Clearing off the desktop…

…sometimes I fall behind.  So to catch up, I just dump a lot of stuff with short commentary and reboot the browsers so my computer can think again.

Here goes…

First up is an acknowledgement of the change to Arizona law.  This took away the worst of it, but I’d expect the rest to be bad enough to fall on its own.

Here’s some of the local reaction to the immigration law.  The march took place before the changes.

Some Fox revisionism.  Seriously, WTF.

The smoke monster gets lose in the gulf.

They caught some guy who doesn’t know how to make a good bomb.

Who did what now?  You don’t say.

Federal money is only *sometimes* evil.  How very Hindu of you

No need for that extra $130 for a 3G iPad.  $99 3G iPhone works fine.

Some speculation by a sci-fi guy about Jobs hatred of flash.

More on the immigration law change in Arizona.

Tattle tales!  How silly.   I say let people strip in the name on art, like that.  This’ll get tossed.

The global warming witchhunt continues in VA via the Cooch.

A good Street Fighter movie? Unpossible.  Possible…

It’s like a cliche now.

The Tea Party takes the Republicans to a new dimension, and beyond.

The alternate question about who “introduced” nukes to the Middle East.

Wonderful reading about the longest living organism(s).

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Hispanic vows, ‘We’re going to fight’

http://news.yahoo.com/s/csm/20100428/ts_csm/297338

The article makes a very cogent point about how the (R)s just screwed themselves with another demographic for another generation. Check the comments for all the hate you can handle.

One of a dozen workers standing in the parking lot outside Home Depot in T-shirts and steel-toed shoes, Mr. Rodriguez calls over his shoulder: “We’re going to fight, eh amigos?” The group nods.

Note: the group nods because few of them speak English.  Just sayin’. 

On to the important part of the story…

Through rallies and angry comments like Rodriguez’s, the Hispanic community is giving the first signs that Arizona’s immigration law could stir a similar response today to the one that greeted California’s Proposition 187 more than decade ago.

“If you look at the history of California, you find that the experience of Prop. 187 galvanized the Latino vote like nothing ever,” says Rosalind Gold, a senior political director for the National Association of Latino Elected Officials (NALEO). “It was the catalyst for some of the biggest voting and registration drives we’ve ever had and brought out Latino candidates into local and state elections like nothing before it.”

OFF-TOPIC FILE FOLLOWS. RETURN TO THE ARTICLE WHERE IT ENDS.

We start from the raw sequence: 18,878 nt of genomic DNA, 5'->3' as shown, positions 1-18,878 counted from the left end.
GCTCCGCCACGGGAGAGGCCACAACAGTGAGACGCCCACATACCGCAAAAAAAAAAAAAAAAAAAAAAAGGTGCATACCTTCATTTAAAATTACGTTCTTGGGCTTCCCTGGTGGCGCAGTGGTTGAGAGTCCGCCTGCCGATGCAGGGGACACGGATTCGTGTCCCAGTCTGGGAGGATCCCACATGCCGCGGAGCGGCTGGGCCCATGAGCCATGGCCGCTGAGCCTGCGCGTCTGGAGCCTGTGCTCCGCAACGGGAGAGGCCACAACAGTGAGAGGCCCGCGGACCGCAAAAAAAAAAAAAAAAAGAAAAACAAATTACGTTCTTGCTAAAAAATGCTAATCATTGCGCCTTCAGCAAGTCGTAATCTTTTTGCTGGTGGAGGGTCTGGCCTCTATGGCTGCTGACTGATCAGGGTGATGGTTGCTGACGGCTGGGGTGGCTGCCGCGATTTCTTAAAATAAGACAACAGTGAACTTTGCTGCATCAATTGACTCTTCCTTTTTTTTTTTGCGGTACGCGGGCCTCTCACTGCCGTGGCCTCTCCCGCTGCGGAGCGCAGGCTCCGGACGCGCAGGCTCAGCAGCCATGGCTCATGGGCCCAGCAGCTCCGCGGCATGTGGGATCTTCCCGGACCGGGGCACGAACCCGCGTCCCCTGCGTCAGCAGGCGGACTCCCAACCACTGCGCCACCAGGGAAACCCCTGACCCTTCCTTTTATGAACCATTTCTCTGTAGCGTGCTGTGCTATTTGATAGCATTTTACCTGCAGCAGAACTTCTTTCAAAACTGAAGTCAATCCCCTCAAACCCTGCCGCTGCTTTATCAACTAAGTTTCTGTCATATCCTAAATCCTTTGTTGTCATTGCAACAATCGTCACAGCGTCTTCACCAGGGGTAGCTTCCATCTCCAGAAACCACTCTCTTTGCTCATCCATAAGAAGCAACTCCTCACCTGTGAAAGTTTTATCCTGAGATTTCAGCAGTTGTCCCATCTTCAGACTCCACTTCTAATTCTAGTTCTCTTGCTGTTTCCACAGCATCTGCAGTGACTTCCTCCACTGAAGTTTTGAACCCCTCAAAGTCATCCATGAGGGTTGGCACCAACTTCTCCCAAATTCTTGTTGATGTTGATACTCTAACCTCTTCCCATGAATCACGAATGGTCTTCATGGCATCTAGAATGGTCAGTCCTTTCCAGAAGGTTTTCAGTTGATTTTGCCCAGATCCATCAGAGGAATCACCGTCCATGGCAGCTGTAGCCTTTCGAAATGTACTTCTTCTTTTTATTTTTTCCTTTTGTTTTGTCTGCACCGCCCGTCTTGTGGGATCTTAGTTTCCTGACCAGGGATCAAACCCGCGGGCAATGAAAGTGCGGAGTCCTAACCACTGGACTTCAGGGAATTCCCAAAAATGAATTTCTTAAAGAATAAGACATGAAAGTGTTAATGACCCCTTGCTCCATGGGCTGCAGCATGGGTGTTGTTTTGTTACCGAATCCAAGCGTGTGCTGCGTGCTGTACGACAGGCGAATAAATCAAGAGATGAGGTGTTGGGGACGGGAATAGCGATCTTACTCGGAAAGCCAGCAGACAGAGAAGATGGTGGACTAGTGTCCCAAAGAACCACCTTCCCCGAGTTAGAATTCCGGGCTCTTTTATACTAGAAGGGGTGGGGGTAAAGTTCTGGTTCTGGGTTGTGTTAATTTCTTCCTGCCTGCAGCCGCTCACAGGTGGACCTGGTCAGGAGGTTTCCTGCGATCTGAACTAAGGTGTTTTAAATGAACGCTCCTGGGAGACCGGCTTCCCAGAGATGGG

California voters passed Prop. 187 in 1994, but the measure was struck down by a federal judge as unconstitutional.

Beyond ArizonaThe demographics of Arizona are not the same as 1990s California. Its history and influx of white retirees make it solidly Republican. But the reaction from Rodriguez – a Californian – indicates that the Arizona law could have an impact beyond Arizona’s borders.

*This* is why the R’s really need to get their game together on the national level.   Losing a whole generation of the quickest growing demographic in the country, while concentrating your “base” into a couple of Southern states (AZ, FL) before they eventually die off, is not a good long term losing strategy.  Oops, it’s an *awesome* losing strategy, but they probably want a winning one.

Arizona Passes Strict Illegal Immigration Bill

http://www.foxnews.com/us/2010/04/13/arizona-passes-strict-illegal-immigration/

And so we turn to the next big legislative chapter, as Republicans pass legislation to turn us further into a police state and alienate another growing demographic for another generation.

UPDATE: This is just the preamble for the federal fight.  I’m not sure how hard the (D)’s are going to push, but the immigrant community has been able to turn out marches 10x as big as the Tea Parties.  They also get about 10x less media coverage, because no Hispanics watch Fox, and every single tea party member does (avg age of Fox viewer: 64.  Avg Tea Partier: 63.  Avg Immigration Protester…guessing…25 (all ages, 0-90, mostly young).

Yes, a “party” that encompasses a whole 1% of a the population has a news channel everyone hears about, and a movement that is 15% of the population lives in the shadows, as far as the media is concerned.  As far as the cops are concerned, in Arizona, brown skin is now reasonable suspicion.   Papers please.  Documentos, por favor.